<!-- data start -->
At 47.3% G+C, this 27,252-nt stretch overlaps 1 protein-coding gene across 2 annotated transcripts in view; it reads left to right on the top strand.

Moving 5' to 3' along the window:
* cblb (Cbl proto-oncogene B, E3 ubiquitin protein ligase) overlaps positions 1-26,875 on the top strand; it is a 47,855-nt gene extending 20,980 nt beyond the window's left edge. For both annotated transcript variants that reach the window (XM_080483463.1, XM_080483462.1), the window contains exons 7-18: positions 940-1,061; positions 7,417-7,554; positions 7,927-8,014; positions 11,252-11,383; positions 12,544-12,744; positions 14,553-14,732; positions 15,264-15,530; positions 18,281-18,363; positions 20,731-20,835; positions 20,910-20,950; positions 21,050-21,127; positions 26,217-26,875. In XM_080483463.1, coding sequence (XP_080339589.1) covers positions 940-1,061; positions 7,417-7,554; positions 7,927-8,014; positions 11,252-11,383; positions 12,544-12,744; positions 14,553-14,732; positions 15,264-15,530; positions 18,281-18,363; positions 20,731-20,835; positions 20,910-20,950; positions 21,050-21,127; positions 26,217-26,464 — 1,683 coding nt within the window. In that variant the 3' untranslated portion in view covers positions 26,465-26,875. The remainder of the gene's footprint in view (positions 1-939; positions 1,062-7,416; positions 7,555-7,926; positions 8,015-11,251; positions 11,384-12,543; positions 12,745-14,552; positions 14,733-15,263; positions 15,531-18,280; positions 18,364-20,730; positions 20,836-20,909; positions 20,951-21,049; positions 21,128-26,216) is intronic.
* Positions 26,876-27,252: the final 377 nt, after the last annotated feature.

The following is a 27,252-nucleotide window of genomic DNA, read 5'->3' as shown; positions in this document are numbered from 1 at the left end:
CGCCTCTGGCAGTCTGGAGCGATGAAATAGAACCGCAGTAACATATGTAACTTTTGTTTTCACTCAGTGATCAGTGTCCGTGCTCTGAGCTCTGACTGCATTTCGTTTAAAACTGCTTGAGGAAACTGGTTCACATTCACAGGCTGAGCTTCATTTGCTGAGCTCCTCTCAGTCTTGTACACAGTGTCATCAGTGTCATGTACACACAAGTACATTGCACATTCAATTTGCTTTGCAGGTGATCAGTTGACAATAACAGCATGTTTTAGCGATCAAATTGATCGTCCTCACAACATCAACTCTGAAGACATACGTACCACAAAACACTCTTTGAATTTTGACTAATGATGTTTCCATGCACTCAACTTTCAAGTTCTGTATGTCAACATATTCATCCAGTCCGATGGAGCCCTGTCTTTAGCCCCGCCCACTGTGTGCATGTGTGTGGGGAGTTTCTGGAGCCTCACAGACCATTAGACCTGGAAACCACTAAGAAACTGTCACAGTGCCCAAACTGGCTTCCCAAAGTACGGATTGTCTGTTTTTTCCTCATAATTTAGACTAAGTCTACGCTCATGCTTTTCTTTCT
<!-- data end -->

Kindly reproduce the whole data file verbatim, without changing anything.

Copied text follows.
At 47.3% G+C, this 27,252-nt stretch overlaps 1 protein-coding gene across 2 annotated transcripts in view; it reads left to right on the top strand.

Moving 5' to 3' along the window:
* cblb (Cbl proto-oncogene B, E3 ubiquitin protein ligase) overlaps positions 1-26,875 on the top strand; it is a 47,855-nt gene extending 20,980 nt beyond the window's left edge. For both annotated transcript variants that reach the window (XM_080483463.1, XM_080483462.1), the window contains exons 7-18: positions 940-1,061; positions 7,417-7,554; positions 7,927-8,014; positions 11,252-11,383; positions 12,544-12,744; positions 14,553-14,732; positions 15,264-15,530; positions 18,281-18,363; positions 20,731-20,835; positions 20,910-20,950; positions 21,050-21,127; positions 26,217-26,875. In XM_080483463.1, coding sequence (XP_080339589.1) covers positions 940-1,061; positions 7,417-7,554; positions 7,927-8,014; positions 11,252-11,383; positions 12,544-12,744; positions 14,553-14,732; positions 15,264-15,530; positions 18,281-18,363; positions 20,731-20,835; positions 20,910-20,950; positions 21,050-21,127; positions 26,217-26,464 — 1,683 coding nt within the window. In that variant the 3' untranslated portion in view covers positions 26,465-26,875. The remainder of the gene's footprint in view (positions 1-939; positions 1,062-7,416; positions 7,555-7,926; positions 8,015-11,251; positions 11,384-12,543; positions 12,745-14,552; positions 14,733-15,263; positions 15,531-18,280; positions 18,364-20,730; positions 20,836-20,909; positions 20,951-21,049; positions 21,128-26,216) is intronic.
* Positions 26,876-27,252: the final 377 nt, after the last annotated feature.

The following is a 27,252-nucleotide window of genomic DNA, read 5'->3' as shown; positions in this document are numbered from 1 at the left end:
CGCCTCTGGCAGTCTGGAGCGATGAAATAGAACCGCAGTAACATATGTAACTTTTGTTTTCACTCAGTGATCAGTGTCCGTGCTCTGAGCTCTGACTGCATTTCGTTTAAAACTGCTTGAGGAAACTGGTTCACATTCACAGGCTGAGCTTCATTTGCTGAGCTCCTCTCAGTCTTGTACACAGTGTCATCAGTGTCATGTACACACAAGTACATTGCACATTCAATTTGCTTTGCAGGTGATCAGTTGACAATAACAGCATGTTTTAGCGATCAAATTGATCGTCCTCACAACATCAACTCTGAAGACATACGTACCACAAAACACTCTTTGAATTTTGACTAATGATGTTTCCATGCACTCAACTTTCAAGTTCTGTATGTCAACATATTCATCCAGTCCGATGGAGCCCTGTCTTTAGCCCCGCCCACTGTGTGCATGTGTGTGGGGAGTTTCTGGAGCCTCACAGACCATTAGACCTGGAAACCACTAAGAAACTGTCACAGTGCCCAAACTGGCTTCCCAAAGTACGGATTGTCTGTTTTTTCCTCATAATTTAGACTAAGTCTACGCTCATGCTTTTCTTTCT